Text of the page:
INDIO, Calif. — When the Zac Brown Band performed Metallica’s “Enter Sandman”
as part of their climactic set Sunday night (April 28) at the Stagecoach Festival, it may have had a special significance
for the crowd. Surely many of the tens of thousands on hand were eager for a date with Mr. Sandman after three days roasting
in the desert sun. When temperatures at the festival grounds reached 107 degrees earlier in the day, “Enter Dr. Kevorkian”
might have seemed just about right.
When the Zac Brown Band finished their set a little after 10 p.m., remarkably,
there was no mad rush to the exits, the way fest-goers have scrambled to get out in past years, even though it was a school
night. Two explanations: (1.) Brown’s sets leave fans with a natural high they’re loathe to immediately shed via a stressful
exit. (2.) Heat stroke.
Perhaps the fact that Stagecoach was just a little less congested than it has been in recent
years was a contributing factor in the relaxed feel at the end. Only a fool would have considered the festival grounds uncrowded,
yet there was a little more breathing room at the edges of the main field which are typically jam-packed from one flank of
concession stands to the other. The Desert Sun newspaper in nearby Palm Springs estimated Friday’s opening-day crowd
at 45,000, well short of the 55,000 capacity. Part of that had to do with severe restrictions on camping this year as a result
of too much perceived debauchery in the campgrounds in 2012.
Slightly diminished attendance might also have had something
to do with the bill, too, since last year’s lineup featured five of the hottest solo acts in country in the form of Jason
Aldean, Brad Paisley, Blake Shelton, Miranda
Lambert and Luke Bryan. This year’s roster was hardly light on star power, with Lady Antebellum, Toby Keith, Dierks
Bentley and Darius Rucker joining the Zac
Brown Band as headliners. But without an Aldean or Kenny Chesney in the mix and
camping options severely curtailed, there was perhaps slightly less motivation for some fans to negotiate room rates in the
Palm Springs area.
Complaints were few among the 45,000, anyway, as Stagecoach once again did a superior job of offering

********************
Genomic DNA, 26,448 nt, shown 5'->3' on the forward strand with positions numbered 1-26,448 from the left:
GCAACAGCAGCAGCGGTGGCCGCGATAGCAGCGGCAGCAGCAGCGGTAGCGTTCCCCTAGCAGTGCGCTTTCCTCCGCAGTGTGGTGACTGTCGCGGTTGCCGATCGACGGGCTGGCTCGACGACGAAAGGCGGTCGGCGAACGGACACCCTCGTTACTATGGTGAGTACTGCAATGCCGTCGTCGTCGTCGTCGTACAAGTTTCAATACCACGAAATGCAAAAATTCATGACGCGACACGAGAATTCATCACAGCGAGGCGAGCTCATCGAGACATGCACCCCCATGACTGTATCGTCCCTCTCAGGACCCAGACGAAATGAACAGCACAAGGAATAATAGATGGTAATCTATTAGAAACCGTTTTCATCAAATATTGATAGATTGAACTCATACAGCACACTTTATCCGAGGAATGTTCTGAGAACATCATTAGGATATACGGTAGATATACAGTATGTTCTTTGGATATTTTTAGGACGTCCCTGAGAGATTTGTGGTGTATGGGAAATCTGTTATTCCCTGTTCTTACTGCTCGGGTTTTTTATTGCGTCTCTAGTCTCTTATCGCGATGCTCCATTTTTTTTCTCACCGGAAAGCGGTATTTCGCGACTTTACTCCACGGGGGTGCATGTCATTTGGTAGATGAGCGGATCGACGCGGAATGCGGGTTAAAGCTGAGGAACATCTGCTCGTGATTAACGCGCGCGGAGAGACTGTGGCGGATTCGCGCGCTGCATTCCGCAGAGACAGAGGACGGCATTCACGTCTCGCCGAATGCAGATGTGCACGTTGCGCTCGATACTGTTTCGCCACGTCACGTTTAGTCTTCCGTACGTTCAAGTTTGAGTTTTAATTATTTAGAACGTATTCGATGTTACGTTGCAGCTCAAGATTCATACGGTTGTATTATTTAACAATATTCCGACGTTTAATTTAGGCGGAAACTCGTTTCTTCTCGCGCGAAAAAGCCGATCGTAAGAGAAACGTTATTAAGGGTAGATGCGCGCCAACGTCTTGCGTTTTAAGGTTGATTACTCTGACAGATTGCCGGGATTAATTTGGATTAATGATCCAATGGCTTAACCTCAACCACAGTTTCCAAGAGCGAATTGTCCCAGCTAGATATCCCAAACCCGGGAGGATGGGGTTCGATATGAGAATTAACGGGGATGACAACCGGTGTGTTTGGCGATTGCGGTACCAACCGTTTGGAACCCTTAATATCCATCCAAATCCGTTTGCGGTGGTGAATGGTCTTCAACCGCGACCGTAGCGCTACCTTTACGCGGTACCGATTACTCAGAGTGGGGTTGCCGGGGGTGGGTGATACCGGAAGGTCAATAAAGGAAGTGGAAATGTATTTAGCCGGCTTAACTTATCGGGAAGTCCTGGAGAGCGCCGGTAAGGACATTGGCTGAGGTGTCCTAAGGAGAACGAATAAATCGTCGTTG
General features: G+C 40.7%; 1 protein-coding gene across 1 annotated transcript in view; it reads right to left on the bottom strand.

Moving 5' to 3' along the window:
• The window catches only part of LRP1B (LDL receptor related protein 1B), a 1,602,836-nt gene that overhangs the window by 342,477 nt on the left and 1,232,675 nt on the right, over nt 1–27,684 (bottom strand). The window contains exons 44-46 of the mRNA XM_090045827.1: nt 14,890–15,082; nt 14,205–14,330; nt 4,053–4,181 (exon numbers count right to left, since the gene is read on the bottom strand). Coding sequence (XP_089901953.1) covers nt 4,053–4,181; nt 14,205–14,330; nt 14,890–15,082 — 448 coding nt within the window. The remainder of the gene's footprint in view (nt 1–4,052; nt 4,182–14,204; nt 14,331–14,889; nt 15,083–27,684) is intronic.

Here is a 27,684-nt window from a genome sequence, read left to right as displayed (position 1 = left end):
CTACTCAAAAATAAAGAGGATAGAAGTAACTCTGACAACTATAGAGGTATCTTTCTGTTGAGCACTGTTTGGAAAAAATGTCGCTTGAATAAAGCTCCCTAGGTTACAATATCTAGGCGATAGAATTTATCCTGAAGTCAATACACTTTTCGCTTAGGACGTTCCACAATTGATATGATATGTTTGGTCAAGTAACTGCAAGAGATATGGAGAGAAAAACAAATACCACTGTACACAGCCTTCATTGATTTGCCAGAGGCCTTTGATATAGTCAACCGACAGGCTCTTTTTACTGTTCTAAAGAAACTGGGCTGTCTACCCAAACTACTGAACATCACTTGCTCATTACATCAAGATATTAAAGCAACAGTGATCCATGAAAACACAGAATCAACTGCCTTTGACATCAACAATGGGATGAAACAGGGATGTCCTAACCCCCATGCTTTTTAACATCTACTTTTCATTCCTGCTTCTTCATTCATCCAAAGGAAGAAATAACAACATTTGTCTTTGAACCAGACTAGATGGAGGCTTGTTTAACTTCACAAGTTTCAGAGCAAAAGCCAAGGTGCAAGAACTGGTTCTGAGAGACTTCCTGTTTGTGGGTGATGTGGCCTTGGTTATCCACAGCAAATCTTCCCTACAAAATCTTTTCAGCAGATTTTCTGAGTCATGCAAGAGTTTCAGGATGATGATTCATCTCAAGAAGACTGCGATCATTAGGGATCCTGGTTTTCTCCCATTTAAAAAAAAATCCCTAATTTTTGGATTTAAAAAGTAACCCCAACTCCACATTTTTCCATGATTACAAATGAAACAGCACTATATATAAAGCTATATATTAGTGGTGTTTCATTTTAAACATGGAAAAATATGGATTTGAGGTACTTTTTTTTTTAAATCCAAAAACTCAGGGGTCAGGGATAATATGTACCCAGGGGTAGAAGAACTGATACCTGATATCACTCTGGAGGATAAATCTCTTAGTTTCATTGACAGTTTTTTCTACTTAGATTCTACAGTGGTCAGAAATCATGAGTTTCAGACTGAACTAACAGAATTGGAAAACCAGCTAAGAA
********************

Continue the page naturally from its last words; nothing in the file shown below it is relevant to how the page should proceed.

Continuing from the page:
a little bit of everything under the country sun, even if most attendees planted themselves at the Mane Stage. Over in the
two side tents, music fans could find some life-saving shade and experience the traditional and alternative sides of country
with a roster that included Dwight Yoakam, Charley
Pride, Roger McGuinn, Don Williams, the Charlie
Daniels, the Little Willies (featuring Norah Jones), Riders
in the Sky and Old Crow Medicine Show.
These side stages also saw
a plethora of moonlighting actors. Jeff Bridges stopped by the Palomino tent as part of his first post-Crazy Heart
tour as a country-rocker. John C. Reilly brought his acoustic string band but, to the disappointment of some, stayed earnest
and eschewed any comedic Walk Hard material. Katey Sagal fronted the group that turns out the music for her Sons
of Anarchy TV show.
The actor who generated the most headlines, though, was not a headliner — or even on the
bill at all. That would be Ashton Kutcher, who drew the attention of gossip site TMZ when he reportedly got into a shoving
match with a security guard while trying to greet fans in the Palomino tent on Saturday afternoon. Whatever “violent altercation”
transpired that day — and some people backstage were murmuring that the whole thing was wildly overblown — Kutcher was back
on Sunday. His favorite act seemed to be the Lone Bellow, the Brooklyn band he described to his 14 million Twitter followers
as “the next thing in country music.” Though he mainly patronized the alt-country acts, Kutcher also tweeted stageside photos
of Charlie Daniels and Zac Brown.
Kutcher and country music have seemed to have a star-crossed relationship ever since
he was a presenter at the 2012 Academy of Country Music Awards and showed up in exaggerated Western garb doing a George
Strait impression, which led Miranda Lambert and Blake
Shelton to question his sincerity and Justin Moore to call him “a douche.” In response,